US 7739200 B2
A method of electronically consolidating mail items between a plurality of senders and a postal administration, including consolidating files received from senders into a single consolidation file; each file containing a unique identity code and an address of a destination of each mail item; sending a collection order to a mail item collection service so that a collection employee collects the mail items to be sent from the various senders, each mail item being affixed with the unique identity code for the purpose of identifying both the sender and the mail item; receiving, via a wireless telecommunications network, said unique identity code borne by each mail item; taking delivery of the mail items and printing a bar code onto each of them; and sending the single consolidation file to a server of the postal administration and handing over the mail items to a collection office of the postal administration.
1. A method of electronically consolidating mail items between a plurality of senders and a postal administration that handles delivery of said mail items to their destinations, said method comprising:
consolidating files received from the plurality of the senders into a single consolidation file in a central database associated with a remote central server of a third party entity; wherein each file contains, for each mail item, a unique identity code and an address of a destination of said mail item;
sending a collection order to a mail item collection service so that a collection employee collects the mail items to be sent from the plurality of senders, each mail item being affixed with the unique identity code for the purpose of identifying both the sender and the mail item,
during collecting of the mail items from the plurality of senders, inputting said unique identity code borne by each mail item at a portable input and transmission means and transmitting said unique identity code to said remote central server from said portable input and transmission means, via a wireless telecommunications network;
comparing said unique identity codes received at said remote central server with the unique identity codes that are present in said consolidation file;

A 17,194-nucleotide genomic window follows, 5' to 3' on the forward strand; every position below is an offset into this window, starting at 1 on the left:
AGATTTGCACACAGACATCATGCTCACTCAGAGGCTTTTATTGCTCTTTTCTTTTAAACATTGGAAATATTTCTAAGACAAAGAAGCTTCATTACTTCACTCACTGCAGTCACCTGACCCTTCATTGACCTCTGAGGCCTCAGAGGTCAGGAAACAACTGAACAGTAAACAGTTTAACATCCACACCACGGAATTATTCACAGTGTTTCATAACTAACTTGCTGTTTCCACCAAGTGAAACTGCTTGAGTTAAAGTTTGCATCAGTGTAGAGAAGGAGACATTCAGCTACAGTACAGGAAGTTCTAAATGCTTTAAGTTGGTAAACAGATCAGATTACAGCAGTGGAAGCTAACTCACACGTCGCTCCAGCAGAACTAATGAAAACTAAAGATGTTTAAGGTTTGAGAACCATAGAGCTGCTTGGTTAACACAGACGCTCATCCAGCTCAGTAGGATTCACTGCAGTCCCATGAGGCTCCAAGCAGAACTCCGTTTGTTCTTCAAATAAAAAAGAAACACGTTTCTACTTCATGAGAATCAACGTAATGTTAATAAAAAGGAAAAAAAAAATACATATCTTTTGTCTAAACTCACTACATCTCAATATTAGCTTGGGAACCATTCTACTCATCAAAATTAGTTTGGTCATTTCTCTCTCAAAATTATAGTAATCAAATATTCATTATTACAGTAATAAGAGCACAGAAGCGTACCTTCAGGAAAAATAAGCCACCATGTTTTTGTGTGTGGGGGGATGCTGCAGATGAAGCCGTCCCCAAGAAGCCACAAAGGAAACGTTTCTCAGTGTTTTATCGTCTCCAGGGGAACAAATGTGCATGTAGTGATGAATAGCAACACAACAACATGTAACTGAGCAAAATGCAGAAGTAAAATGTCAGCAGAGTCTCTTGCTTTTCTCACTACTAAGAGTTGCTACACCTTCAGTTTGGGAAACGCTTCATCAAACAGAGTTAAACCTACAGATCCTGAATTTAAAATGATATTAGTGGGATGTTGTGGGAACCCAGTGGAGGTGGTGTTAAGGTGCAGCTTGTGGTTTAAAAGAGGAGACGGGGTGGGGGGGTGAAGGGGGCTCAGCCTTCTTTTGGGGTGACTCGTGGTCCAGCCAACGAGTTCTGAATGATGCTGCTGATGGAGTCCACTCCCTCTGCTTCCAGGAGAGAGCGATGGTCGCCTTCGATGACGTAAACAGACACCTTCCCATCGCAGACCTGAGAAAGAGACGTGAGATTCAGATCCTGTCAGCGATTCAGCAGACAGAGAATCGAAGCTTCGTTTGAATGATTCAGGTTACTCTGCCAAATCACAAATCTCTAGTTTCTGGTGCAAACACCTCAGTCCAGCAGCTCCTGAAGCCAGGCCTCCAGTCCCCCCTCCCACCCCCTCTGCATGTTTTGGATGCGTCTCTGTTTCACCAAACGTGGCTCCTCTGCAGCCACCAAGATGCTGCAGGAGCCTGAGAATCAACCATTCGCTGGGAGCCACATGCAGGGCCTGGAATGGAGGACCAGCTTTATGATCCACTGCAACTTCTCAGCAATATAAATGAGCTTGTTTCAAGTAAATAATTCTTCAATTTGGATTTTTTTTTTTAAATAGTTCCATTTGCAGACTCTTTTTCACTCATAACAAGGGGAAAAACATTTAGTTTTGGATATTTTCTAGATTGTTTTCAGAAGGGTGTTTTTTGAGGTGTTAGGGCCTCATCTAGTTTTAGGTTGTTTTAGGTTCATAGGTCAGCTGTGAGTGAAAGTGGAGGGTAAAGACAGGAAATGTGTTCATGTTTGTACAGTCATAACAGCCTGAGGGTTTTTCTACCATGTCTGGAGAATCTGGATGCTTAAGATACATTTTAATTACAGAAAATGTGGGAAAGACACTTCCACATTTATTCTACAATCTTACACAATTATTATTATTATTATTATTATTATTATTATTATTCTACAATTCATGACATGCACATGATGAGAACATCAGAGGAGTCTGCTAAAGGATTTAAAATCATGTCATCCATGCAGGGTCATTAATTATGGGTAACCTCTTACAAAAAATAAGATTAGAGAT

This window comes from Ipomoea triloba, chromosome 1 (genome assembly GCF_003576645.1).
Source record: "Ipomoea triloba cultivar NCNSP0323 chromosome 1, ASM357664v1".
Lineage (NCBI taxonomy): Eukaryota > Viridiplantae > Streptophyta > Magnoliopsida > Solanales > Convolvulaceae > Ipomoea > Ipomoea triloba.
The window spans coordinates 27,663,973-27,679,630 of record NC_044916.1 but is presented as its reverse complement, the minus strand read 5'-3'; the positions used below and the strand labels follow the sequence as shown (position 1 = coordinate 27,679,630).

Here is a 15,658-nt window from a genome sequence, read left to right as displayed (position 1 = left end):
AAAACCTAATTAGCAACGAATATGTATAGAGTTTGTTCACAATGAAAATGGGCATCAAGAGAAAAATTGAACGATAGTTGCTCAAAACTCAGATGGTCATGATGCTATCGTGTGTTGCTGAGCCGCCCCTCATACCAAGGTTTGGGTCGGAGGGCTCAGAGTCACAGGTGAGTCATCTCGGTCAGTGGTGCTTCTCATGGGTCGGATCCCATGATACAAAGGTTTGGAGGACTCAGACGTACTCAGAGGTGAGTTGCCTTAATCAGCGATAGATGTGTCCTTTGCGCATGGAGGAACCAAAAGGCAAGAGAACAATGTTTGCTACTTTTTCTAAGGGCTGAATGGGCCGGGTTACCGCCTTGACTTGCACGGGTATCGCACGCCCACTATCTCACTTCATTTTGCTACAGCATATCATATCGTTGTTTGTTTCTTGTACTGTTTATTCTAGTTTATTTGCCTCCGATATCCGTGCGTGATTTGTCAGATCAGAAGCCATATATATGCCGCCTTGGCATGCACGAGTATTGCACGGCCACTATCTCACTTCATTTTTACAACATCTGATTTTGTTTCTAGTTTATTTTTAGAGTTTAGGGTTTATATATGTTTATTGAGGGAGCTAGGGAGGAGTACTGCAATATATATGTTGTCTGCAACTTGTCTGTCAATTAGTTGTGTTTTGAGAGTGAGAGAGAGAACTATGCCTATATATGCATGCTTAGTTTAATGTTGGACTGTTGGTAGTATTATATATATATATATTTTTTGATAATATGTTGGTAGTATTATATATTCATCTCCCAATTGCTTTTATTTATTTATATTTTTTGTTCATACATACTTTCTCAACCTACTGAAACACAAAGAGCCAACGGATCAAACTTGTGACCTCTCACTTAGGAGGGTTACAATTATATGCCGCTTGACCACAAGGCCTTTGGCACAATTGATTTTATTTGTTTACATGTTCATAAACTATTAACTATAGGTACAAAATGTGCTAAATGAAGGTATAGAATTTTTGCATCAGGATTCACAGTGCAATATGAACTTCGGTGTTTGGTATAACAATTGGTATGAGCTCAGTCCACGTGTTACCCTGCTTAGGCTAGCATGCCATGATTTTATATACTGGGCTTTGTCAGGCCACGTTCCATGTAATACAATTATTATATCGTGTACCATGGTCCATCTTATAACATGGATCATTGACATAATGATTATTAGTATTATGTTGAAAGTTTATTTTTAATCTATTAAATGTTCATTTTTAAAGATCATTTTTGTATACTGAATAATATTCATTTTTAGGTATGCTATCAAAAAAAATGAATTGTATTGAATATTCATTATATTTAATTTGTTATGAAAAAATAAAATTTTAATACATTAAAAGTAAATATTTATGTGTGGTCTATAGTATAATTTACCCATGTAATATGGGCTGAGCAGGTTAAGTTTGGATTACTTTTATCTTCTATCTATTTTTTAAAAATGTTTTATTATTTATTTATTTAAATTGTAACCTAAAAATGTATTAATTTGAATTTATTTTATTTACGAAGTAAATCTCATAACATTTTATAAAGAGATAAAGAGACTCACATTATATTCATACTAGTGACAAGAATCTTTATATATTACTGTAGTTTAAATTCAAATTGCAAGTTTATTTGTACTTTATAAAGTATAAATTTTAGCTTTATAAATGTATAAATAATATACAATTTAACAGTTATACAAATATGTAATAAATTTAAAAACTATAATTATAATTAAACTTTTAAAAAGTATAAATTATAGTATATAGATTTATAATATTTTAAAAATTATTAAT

informing a sender of the plurality of senders of any omitted mail item or error in the consolidation file based on the comparing of the unique identity codes;
once collection is finished, taking delivery of the mail items and, at said third party entity, printing a bar code onto each of the mail items for the purpose of facilitating subsequent sorting of the mail items by the postal administration; and
after informing the sender of the any omitted item or errors, sending said single consolidation file to a server of the postal administration and handing over the mail items to a collection office of the postal administration.
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7. A logistics system for carrying and monitoring mail items between a plurality of senders and a postal administration that handles delivery of the mail items to their destinations, said method comprising the following organized around a network:
a plurality of computers, each of which is associated with a determined sender for creating, in a database, a mail item consignment file that, for each mail item to be sent, contains firstly a unique identity code that identifies both the sender and the mail item, and secondly the destination address;
a remote central server of a third party entity for receiving said mail item consignment files from said plurality of computers and via said network, for consolidating the received files into a single consolidation file, for sending a collection order to a collection service for having the mail items collected from each of the senders, for using print means to print at least one bar code on each of the mail items once delivery has been taken of said mail items, for sending said unique consolidation file to a server of the postal administration and for sending a hand-over order for handing over the mail items to a collection office of the postal administration, and for receiving, via the network, said unique identity code borne by each mail item from the mail item collection service; and
a portable input and transmission means that transmits said unique identity code borne by each mail item to said remote central server via a wireless telecommunications network;
wherein the central server compares said unique identity codes received at said central server with the unique identity codes that are present in said consolidation file, and informs a sender of the plurality of senders of any omitted mail item or error in the consolidation file based a comparison of the unique identity codes before a collection employee delivers the mail items to said third party entity.